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There are a lot of opportunities for domestic flights, but taking the bus should not be missed. With its vast network, the bus system in Argentina and Chile is a ski bum’s cheap transport dream, an excellent way to see the country, scope terrain, and follow whims. But you might want to consider dehydrating yourself before boarding. Most buses are plush, but the bathrooms can be…traumatizing. You can drink water when you get off.
It’s tempting, while enduring down days in Las Lenas, to hear it is hammering in Bariloche, or vice versa, and skip town. If it is a somewhat-nearby resort, like trekking to Portillo from Valle Nevado, you should go. But if it is a 24-plus-hour bus trip, maybe not. By the time you arrive at base of said resort, 2-3 days later (travel impediments include: guaranteed bus breakdown, cows in road, etc.), it may be raining, or the powder will have blown away, and then you’ll hear the place you just left is being visited by epic conditions.
Sure, you’ve never eaten that part of the cow before, but you’re on vacation. A useful word? ‘Jugoso’, or juicy, that’s how to order your steaks. Vegetables? Yeah, not that that popular. In the drinking department, buy a bombilla and drink mate like it’s meant to be drank. See also, Pisco.
If you are from a big city in the U.S., it’s second nature in transit to never take your eyes off your bags. Same rules apply here. Your gear doesn’t scream ‘cool athlete,’ it screams ‘target.’ Yes, even your 97.5 lb ski bag will disappear in a flash in the bus stations and airports of both countries. If you have a bus layover, most stations offer a secure area where for a small fee you can leave your bags locked up until you depart. Then you can stop clutching your bags, glaring suspiciously and go…shopping!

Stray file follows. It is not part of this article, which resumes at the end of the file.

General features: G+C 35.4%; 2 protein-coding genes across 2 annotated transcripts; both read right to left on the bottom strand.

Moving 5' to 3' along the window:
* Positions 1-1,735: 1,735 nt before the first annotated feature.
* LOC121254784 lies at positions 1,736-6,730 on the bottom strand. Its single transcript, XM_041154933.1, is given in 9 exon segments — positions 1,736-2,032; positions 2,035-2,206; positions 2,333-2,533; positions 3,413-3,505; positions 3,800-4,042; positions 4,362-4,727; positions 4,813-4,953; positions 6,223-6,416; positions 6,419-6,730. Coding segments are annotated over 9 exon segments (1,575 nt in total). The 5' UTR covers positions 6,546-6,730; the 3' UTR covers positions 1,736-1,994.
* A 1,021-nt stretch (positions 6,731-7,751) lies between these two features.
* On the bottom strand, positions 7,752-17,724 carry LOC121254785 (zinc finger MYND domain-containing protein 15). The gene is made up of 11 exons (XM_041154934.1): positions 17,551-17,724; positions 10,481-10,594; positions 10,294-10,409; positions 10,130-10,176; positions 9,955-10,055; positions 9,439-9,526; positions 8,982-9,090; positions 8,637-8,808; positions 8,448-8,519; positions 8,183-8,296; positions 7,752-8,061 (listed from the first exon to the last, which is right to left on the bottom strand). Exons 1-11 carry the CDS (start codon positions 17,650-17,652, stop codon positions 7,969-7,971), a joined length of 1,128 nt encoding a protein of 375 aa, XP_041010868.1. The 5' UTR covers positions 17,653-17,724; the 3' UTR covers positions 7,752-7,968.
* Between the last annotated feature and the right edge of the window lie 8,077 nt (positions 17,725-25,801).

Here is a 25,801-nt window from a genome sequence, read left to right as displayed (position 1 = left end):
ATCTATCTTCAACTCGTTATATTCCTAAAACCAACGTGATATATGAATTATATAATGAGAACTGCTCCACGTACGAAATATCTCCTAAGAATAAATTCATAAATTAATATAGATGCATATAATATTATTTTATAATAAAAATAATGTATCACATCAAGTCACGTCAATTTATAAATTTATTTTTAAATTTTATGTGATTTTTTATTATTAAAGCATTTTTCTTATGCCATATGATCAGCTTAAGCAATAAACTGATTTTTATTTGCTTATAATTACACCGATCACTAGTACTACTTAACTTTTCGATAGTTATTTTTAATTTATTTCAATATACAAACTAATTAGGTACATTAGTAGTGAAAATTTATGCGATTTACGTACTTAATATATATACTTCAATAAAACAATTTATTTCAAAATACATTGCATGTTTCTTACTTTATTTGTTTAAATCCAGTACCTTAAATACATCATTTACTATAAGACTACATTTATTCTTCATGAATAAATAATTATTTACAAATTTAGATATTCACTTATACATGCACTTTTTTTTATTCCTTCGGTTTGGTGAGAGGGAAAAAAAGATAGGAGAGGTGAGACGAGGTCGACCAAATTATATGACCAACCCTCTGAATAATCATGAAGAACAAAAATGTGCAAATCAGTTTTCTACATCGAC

OK, so maybe it’s not necessarily cheap, but you know what? It’s not all about the skiing. You flew all the way here, go home with some Latin glam, and impress everyone with your new worldliness. Jackson could use some bling. A couple days in South America’s famed capitals before you fly out should do it. Visit Buenos Aires’ flashy Palermo Soho neighborhood and go out of your way to visit the amazing Sunday street market in San Telmo. In Santiago, there’s the Feria del Domingo, and Providencia and Bella Vista areas are full of trendy boutiques.
Don’t make plans if you don’t have to. If you aren’t on a tight schedule, you can roam where and when you want. Sure, showing up in a random ski town without knowing anyone or having a place to stay might stress some security-loving people out, but it is a great way open doors to the most unforgettable adventures.